Clinical and molecular aspects of the Simpson-Golabi-Behmel syndrome

Giovanni Neri, Fiorella Gurrieri, Ginevra Zanni, Angela Lin

Research output: Contribution to journalArticlepeer-review


The Simpson-Golabi-Behmel syndrome (SGBS) is an overgrowth/multiple congenital anomalies/dysplasia syndrome caused by a mutant X-linked gene. The spectrum of its clinical manifestations is broad, varying from very mild forms in carrier females to infantile lethal forms in affected males. A typically affected male will show tall stature, 'coarse' face, supernumerary nipples, congenital heart defect, and generalized muscular hypotonia. Mental development is normal in most cases. There is an increased risk of neoplasia in infancy, especially Wilms tumor. The SGBS gene spans 500 kilobases in the Xq26 region and contains eight exons. It encodes an extracellular proteoglycan, designated glypican 3 (GPC3), capable of interacting with the insulin-like growth factor IGF2. At present, only deletions of various sizes have been found in a number of affected families.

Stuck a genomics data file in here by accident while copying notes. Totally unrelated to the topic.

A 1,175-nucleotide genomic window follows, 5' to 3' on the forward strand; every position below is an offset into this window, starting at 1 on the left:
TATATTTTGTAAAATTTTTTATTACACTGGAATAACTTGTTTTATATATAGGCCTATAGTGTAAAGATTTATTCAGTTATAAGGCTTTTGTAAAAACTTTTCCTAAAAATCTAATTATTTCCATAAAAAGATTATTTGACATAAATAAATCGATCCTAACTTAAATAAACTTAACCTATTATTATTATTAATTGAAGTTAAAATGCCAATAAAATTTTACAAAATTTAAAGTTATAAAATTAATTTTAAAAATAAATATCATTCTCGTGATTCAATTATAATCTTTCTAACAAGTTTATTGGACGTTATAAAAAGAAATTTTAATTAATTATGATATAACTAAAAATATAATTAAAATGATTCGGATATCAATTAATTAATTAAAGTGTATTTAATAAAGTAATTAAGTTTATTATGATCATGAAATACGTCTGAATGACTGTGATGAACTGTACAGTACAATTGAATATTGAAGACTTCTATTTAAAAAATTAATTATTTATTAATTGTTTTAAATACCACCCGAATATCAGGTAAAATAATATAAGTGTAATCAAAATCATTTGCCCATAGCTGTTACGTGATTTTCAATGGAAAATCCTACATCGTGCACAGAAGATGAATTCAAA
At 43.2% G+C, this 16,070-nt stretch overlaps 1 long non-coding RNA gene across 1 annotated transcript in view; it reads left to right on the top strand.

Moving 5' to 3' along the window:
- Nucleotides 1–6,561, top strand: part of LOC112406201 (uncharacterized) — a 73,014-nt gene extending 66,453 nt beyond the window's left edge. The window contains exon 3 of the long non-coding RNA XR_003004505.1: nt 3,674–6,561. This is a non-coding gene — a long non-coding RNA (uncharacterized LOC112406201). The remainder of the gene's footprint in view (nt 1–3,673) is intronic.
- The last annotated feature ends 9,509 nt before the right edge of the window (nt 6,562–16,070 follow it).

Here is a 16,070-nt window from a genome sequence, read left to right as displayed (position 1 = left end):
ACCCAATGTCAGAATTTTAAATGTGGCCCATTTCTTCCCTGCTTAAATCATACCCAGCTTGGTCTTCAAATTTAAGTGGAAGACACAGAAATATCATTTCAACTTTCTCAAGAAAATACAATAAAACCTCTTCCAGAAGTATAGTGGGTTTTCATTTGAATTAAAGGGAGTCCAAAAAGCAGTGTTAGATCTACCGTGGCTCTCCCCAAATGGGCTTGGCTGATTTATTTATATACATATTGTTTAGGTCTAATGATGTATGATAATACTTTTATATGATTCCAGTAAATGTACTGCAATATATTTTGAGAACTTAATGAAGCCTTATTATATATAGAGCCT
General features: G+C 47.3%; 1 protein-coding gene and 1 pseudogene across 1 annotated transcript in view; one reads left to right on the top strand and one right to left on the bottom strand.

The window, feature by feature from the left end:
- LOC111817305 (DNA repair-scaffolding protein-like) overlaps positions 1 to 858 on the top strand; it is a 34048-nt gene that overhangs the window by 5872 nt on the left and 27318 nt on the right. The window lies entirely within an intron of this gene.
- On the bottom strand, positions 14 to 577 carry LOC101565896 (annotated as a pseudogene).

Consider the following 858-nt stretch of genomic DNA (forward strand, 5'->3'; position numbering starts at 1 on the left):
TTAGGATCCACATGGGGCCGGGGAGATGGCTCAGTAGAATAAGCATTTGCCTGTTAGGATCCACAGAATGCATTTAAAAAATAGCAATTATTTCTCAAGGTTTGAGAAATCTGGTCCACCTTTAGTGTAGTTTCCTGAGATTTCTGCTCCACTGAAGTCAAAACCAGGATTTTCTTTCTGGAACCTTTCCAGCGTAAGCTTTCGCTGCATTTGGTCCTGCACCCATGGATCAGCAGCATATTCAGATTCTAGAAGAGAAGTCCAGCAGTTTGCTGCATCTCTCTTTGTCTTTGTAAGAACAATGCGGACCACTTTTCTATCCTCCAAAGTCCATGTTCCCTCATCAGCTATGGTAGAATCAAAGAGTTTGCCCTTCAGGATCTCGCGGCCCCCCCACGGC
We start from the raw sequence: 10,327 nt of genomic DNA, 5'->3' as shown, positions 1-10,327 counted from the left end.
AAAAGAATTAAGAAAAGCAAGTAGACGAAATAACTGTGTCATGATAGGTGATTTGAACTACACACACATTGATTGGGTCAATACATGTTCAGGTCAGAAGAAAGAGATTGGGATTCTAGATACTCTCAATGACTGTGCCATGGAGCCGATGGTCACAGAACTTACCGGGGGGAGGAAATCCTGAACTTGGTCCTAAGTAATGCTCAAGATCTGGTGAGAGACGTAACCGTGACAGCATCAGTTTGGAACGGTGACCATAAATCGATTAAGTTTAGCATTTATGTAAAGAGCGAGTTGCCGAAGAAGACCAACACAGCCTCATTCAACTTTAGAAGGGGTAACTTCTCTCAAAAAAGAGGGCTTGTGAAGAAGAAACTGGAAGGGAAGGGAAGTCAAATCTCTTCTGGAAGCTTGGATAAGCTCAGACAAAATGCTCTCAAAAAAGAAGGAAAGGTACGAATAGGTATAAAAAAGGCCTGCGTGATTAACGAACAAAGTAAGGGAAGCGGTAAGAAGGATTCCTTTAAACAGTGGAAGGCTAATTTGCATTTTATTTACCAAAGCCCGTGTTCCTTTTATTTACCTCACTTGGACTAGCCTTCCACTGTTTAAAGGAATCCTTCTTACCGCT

Original languageEnglish
Pages (from-to)279-283
Number of pages5
JournalAmerican Journal of Medical Genetics
Issue number4
Publication statusPublished - Oct 2 1998


  • Overgrowth
  • SGBS
  • Simpson-Golabi-Behmel syndrome
  • Wilms tumor
  • X-linkage

ASJC Scopus subject areas

  • Genetics(clinical)


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